Mag
Articles
The Yuletide Lads Rise To Christmas Stardom

The Yuletide Lads Rise To Christmas Stardom

Published December 20, 2010

In Iceland, Santa Claus doesn’t live on the North Pole. He doesn’t come to town on a sleigh guided by flying reindeer. He doesn’t squeeze down chimneys delivering presents, and he doesn’t eat milk and cookies. In fact, in Iceland, there is no Santa Claus. On the contrary, there are thirteen jólasveinar, which is more accurately translated to “Yuletide lads” rather than “Santa Clauses”. These mischievous country bumpkins live in the mountains and walk to town, one by one for thirteen days leading up to Christmas Eve. In town, they peep into windows, slam doors, gobble up skyr, steal sausages and candles, scrape leftovers from pots, lick bowls and spoons, and harass sheep.  
While they may seem grim in comparison to the jolly grandfather-like counterpart who cheerfully “Ho ho hos,” the Yuletide lads have actually softened considerably from their far more sinister past. Iceland’s leading authority on Christmas, Árni Björnsson, explains that folktales naturally change. “When the Yuletide lads are first mentioned in the 17th century, they are child-eating trolls,” he says. “Then two hundred years later, in the 19th century, they aren’t really trolls anymore, but they are still ugly. They don’t eat children, but they still steal food.” Then finally, in the 20th century, they are still mischievous, but they begin leaving small gifts for kids who put their shoe in the window.
THE CLASH OF THE SANTAS
The story of how the Yuletide lads came to be the semi-nice, red-clad, gift-bearing staples of Christmas can be explained by some major changes in Icelandic society. The first of which is when Denmark’s monopoly on trade with Iceland was lifted in the mid 19th century. About half a century later, as a result of their newfound free trade, commerce in Iceland took off. Christmas markets sprouted up in Reykjavík and Icelanders began selling Christmas goods for the first time. It was then that Icelanders were also exposed to pictures of the Danish and German varieties of the Santa Claus who carried a bag full of gifts. “Those images were much debated in Iceland because those good guys who brought gifts for the kids were called ‘jólasveinar,’ and the old people in Iceland said this couldn’t be right because the ‘jólasveinar’ were mean and ate kids.”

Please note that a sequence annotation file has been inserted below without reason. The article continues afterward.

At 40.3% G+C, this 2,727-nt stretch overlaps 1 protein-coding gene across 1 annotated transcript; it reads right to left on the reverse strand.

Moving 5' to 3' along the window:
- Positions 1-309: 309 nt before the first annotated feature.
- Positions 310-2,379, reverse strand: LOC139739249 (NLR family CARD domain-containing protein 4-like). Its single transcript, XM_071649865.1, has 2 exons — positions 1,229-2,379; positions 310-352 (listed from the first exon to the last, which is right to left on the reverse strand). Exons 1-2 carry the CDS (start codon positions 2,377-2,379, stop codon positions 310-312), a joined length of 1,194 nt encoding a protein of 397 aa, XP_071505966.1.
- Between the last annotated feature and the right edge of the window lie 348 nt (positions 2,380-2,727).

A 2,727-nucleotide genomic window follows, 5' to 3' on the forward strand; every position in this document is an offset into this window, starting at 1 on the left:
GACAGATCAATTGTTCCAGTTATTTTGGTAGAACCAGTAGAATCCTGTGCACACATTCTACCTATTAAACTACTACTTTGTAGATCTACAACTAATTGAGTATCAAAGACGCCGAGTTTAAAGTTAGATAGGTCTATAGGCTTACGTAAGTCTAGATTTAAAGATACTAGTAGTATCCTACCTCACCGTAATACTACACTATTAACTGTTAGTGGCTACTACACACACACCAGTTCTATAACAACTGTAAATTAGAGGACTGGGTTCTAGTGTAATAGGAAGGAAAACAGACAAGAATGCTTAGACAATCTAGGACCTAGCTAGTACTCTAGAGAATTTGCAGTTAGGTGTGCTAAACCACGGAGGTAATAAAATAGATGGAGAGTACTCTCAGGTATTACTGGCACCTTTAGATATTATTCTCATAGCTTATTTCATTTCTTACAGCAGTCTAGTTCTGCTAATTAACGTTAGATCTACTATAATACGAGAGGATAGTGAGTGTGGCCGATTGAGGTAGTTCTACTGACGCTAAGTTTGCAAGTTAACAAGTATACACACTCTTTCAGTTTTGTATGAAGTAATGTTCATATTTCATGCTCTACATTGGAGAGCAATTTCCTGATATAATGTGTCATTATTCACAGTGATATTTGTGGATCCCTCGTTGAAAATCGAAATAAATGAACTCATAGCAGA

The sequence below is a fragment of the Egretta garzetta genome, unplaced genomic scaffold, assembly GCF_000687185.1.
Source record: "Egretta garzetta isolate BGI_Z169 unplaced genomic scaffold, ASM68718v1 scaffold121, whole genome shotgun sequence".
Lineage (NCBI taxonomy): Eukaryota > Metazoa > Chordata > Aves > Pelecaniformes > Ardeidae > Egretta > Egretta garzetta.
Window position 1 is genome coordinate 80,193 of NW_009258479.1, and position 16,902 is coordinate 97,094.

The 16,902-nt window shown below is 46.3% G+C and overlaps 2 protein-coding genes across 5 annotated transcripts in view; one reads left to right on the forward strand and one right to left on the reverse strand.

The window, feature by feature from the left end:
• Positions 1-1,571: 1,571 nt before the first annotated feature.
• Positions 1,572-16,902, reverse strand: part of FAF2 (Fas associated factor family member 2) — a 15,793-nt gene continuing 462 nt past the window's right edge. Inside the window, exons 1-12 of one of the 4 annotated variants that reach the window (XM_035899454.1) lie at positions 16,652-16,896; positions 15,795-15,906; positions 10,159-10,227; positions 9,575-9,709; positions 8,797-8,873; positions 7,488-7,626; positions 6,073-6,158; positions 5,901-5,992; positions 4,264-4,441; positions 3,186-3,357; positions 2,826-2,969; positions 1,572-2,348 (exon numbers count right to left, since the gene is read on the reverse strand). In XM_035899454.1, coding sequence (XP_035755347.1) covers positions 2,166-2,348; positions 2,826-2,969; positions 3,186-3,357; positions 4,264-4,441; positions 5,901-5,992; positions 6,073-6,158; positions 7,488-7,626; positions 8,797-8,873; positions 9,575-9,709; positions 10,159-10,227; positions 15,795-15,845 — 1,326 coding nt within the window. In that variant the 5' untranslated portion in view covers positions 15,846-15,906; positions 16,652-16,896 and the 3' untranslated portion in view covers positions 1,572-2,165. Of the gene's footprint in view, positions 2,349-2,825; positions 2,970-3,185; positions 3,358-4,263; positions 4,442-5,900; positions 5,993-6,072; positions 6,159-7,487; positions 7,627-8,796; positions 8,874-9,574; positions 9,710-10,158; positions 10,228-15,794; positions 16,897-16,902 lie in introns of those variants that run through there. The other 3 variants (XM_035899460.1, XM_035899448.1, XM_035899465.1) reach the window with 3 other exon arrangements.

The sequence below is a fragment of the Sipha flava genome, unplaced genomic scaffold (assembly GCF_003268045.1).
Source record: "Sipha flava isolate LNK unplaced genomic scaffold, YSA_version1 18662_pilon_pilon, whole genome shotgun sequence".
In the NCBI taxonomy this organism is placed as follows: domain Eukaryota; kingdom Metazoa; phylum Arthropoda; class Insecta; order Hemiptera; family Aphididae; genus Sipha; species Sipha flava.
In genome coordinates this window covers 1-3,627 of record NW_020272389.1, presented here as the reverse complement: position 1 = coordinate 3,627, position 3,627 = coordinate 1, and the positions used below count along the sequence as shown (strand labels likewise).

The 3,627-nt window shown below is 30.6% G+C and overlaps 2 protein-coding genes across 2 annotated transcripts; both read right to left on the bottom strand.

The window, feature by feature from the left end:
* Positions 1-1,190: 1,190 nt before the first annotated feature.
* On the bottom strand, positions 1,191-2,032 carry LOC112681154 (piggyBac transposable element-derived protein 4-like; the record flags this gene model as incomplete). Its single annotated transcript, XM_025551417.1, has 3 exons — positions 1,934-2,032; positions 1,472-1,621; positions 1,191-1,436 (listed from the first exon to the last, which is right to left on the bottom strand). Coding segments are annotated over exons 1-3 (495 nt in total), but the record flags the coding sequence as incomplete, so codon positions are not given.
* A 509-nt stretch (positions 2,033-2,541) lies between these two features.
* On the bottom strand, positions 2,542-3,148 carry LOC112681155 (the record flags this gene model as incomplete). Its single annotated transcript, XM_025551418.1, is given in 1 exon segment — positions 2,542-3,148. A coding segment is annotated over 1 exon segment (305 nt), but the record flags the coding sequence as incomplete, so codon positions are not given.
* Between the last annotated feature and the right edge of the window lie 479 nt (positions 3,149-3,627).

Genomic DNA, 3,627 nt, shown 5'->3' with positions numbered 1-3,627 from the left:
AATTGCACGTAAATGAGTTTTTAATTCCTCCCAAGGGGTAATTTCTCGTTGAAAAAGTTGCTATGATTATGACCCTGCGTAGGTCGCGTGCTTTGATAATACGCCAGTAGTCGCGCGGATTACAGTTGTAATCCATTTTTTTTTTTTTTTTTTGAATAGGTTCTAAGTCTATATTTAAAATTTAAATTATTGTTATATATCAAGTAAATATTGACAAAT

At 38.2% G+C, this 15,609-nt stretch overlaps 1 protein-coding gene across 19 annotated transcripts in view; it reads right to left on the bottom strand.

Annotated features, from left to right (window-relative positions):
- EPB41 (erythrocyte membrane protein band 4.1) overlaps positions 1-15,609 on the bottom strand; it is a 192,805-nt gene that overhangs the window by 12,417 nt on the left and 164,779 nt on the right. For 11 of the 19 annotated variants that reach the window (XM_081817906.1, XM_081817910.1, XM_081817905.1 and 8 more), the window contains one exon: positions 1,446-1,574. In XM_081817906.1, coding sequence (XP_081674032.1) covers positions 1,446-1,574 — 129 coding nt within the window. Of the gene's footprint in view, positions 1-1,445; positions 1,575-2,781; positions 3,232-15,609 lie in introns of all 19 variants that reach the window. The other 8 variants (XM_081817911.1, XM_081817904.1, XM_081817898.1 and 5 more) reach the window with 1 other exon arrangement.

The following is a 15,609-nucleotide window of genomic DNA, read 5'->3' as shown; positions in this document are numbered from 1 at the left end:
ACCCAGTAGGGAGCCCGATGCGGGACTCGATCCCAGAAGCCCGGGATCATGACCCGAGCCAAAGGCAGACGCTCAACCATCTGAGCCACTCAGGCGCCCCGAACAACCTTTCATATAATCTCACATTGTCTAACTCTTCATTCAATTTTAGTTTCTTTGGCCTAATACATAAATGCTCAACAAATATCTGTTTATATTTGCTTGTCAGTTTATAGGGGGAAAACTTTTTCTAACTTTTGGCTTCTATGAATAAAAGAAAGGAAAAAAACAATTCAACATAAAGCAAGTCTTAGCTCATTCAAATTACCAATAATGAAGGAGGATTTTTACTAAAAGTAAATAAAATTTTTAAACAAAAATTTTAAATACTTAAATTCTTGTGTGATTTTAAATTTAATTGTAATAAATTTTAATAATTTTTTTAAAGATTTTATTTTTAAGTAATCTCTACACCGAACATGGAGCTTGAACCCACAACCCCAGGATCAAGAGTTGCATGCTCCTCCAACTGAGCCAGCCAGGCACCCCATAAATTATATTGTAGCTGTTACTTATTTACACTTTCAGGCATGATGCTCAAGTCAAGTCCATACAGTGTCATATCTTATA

So began the tug of war between the different Santas, a debate, which culminated in another revolution, Árni says, when the Icelandic National Broadcasting Service was founded in 1930. “Christmas was coming, and there was supposed to be a Christmas programme for kids,” he explains. “There was a lot of discussion about what to do and the question arose, if the Yuletide lads come on the radio, should they be the old mean Yuletide lads? Or should they have the new jolly variety of Santa?”
Árni continues: “It was out of these discussions that the Icelandic Yuletide lads formally became thirteen and not one, and although they weren’t malicious or dangerous as they had been in the past, they were still mischievous.”
GIFT BEARING CELEBRITIES
The Yuletide lads really gained their Christmas fame after their appearance on the radio. “Although they couldn’t see the Yuletide lads, kids could hear them talking to and singing with other kids who got to be guests on the programme,” Árni says. “It was then that parents started ordering them for Christmas parties and the decision was made to dress them in the red outfit of the European version of Santa.”
Today, the Yuletide lads bring small gifts to children who put their shoe in their windowsill for thirteen days before Christmas. However, their job description didn’t expand to gift giving until the second half of the 20th century when the practice became widespread. “It comes from an old European tradition practiced in port cities, such as Hamburg and Amsterdam,” Árni says. “In those cities, Saint Nicholas, who is really the prototype of the American Santa Clause, was naturally a popular figure as the patron saint of both sailors and kids. It happened that kids put their shoe, which symbolized a “ship,” in the window on December 6, and the protector Saint Nicholas would visit them in the night and leave them a small gift.”
When Icelandic fishermen saw the custom around 1930, they started doing it for their own kids in Iceland. Soon, they started doing it every Sunday of the Advent. “As you know, Icelanders can be pretty crazy,” Árni adds, “So by 1960, it exploded as a widespread phenomena wherein some kids received gifts every night in December.”
REIGNING IN THE YULETIDE LADS
However, the excessive practice led to problems in play schools around Iceland. “I started working at the National Museum in 1969 and old women—grandmas—would call me and complain that this thing with the shoe was terrible,” Árni recalls. “Kids would show up to school and compare gifts, leading some kids to go home crying, ‘why isn’t Santa nice to me?’”